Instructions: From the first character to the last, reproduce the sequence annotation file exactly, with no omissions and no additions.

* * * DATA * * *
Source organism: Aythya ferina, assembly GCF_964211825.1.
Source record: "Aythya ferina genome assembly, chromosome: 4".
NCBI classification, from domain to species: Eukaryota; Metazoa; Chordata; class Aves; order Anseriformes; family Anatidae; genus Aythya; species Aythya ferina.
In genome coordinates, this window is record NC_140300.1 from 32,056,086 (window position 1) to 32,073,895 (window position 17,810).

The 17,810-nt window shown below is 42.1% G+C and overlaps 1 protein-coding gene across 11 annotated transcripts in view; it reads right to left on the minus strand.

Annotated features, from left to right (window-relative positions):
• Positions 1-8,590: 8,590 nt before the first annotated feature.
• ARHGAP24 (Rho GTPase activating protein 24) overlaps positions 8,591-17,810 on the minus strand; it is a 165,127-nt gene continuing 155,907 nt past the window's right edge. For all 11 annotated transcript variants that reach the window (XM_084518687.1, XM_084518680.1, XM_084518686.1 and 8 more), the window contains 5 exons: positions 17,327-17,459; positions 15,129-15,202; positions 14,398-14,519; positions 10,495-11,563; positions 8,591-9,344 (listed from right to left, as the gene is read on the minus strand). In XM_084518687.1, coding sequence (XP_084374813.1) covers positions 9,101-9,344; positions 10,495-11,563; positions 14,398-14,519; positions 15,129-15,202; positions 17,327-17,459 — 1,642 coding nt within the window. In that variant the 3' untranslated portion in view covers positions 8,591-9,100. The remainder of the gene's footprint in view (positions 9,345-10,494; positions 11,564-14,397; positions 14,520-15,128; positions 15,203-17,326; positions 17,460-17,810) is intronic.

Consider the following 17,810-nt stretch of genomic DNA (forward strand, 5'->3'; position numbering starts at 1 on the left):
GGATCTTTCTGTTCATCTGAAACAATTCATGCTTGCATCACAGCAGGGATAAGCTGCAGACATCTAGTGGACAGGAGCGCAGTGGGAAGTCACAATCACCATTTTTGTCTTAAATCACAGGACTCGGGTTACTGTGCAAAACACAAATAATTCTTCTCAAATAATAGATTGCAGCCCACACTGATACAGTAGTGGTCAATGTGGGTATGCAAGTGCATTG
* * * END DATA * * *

Source organism: Aythya ferina, assembly GCF_964211825.1.
Source record: "Aythya ferina genome assembly, chromosome: 4".
NCBI classification, from domain to species: Eukaryota; Metazoa; Chordata; class Aves; order Anseriformes; family Anatidae; genus Aythya; species Aythya ferina.
In genome coordinates, this window is record NC_140300.1 from 32,056,086 (window position 1) to 32,073,895 (window position 17,810).

The 17,810-nt window shown below is 42.1% G+C and overlaps 1 protein-coding gene across 11 annotated transcripts in view; it reads right to left on the minus strand.

Annotated features, from left to right (window-relative positions):
• Positions 1-8,590: 8,590 nt before the first annotated feature.
• ARHGAP24 (Rho GTPase activating protein 24) overlaps positions 8,591-17,810 on the minus strand; it is a 165,127-nt gene continuing 155,907 nt past the window's right edge. For all 11 annotated transcript variants that reach the window (XM_084518687.1, XM_084518680.1, XM_084518686.1 and 8 more), the window contains 5 exons: positions 17,327-17,459; positions 15,129-15,202; positions 14,398-14,519; positions 10,495-11,563; positions 8,591-9,344 (listed from right to left, as the gene is read on the minus strand). In XM_084518687.1, coding sequence (XP_084374813.1) covers positions 9,101-9,344; positions 10,495-11,563; positions 14,398-14,519; positions 15,129-15,202; positions 17,327-17,459 — 1,642 coding nt within the window. In that variant the 3' untranslated portion in view covers positions 8,591-9,100. The remainder of the gene's footprint in view (positions 9,345-10,494; positions 11,564-14,397; positions 14,520-15,128; positions 15,203-17,326; positions 17,460-17,810) is intronic.

Consider the following 17,810-nt stretch of genomic DNA (forward strand, 5'->3'; position numbering starts at 1 on the left):
GGATCTTTCTGTTCATCTGAAACAATTCATGCTTGCATCACAGCAGGGATAAGCTGCAGACATCTAGTGGACAGGAGCGCAGTGGGAAGTCACAATCACCATTTTTGTCTTAAATCACAGGACTCGGGTTACTGTGCAAAACACAAATAATTCTTCTCAAATAATAGATTGCAGCCCACACTGATACAGTAGTGGTCAATGTGGGTATGCAAGTGCATTG